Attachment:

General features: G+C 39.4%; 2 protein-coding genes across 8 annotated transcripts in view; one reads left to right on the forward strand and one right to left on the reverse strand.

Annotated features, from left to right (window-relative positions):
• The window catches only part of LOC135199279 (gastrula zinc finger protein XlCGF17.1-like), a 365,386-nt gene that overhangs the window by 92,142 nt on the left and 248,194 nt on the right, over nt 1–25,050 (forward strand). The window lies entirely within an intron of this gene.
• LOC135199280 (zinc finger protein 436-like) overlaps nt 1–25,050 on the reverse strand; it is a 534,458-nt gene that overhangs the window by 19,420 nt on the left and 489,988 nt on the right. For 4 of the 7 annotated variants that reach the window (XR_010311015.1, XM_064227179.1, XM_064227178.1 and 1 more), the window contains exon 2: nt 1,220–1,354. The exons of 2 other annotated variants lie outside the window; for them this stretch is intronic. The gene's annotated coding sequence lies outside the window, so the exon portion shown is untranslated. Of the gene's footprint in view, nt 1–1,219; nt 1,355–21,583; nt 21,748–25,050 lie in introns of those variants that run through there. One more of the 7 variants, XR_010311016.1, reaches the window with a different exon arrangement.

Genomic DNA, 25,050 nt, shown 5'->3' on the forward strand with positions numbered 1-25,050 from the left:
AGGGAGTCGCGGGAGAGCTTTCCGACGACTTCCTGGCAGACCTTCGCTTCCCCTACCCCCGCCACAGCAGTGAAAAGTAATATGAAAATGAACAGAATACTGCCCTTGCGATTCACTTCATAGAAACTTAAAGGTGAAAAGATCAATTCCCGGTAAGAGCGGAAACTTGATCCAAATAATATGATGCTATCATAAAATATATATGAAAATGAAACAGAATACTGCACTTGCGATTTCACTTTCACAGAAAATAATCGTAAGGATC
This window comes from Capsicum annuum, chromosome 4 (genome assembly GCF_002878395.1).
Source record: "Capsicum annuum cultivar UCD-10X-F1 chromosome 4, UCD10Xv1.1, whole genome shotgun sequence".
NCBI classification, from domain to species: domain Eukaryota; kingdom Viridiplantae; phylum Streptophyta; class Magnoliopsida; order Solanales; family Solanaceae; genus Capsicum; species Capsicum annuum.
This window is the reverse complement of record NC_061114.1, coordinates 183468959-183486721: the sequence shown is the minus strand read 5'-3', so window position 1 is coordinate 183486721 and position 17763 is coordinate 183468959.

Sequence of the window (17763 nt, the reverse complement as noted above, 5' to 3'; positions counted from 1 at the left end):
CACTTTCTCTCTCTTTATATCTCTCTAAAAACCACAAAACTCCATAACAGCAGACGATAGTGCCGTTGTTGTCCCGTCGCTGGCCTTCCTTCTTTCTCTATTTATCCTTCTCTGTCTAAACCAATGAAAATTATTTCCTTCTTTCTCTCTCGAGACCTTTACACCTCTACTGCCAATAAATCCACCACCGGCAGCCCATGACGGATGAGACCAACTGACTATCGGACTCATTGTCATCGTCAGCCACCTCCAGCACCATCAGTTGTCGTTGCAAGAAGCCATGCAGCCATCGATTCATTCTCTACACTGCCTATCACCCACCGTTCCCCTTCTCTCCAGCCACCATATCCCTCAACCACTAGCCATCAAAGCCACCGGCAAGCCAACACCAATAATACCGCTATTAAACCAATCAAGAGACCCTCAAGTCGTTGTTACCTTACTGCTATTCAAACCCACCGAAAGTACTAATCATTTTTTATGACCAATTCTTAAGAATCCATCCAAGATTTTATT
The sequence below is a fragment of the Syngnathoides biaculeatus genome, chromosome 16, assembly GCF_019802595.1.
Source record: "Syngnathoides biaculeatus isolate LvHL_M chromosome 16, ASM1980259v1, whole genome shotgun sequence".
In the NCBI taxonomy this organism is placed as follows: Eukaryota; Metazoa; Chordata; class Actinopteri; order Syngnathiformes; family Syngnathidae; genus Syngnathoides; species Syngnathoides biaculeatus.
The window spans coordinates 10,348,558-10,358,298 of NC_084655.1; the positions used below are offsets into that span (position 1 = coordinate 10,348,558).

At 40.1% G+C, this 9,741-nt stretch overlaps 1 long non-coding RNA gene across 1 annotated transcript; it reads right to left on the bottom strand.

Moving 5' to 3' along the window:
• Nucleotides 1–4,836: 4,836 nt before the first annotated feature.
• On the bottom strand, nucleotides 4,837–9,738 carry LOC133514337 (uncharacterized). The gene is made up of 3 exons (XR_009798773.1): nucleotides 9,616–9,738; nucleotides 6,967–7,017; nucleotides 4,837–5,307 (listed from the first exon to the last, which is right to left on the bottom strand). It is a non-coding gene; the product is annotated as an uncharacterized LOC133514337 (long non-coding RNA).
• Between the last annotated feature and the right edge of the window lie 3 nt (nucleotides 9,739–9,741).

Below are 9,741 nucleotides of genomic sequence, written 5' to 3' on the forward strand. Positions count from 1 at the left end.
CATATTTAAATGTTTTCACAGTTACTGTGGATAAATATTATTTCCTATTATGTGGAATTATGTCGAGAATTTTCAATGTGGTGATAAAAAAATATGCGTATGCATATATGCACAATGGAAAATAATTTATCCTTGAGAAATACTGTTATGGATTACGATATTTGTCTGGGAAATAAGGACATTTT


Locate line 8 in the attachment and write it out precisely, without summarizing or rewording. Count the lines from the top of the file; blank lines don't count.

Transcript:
Source record: "Capsicum annuum cultivar UCD-10X-F1 chromosome 4, UCD10Xv1.1, whole genome shotgun sequence".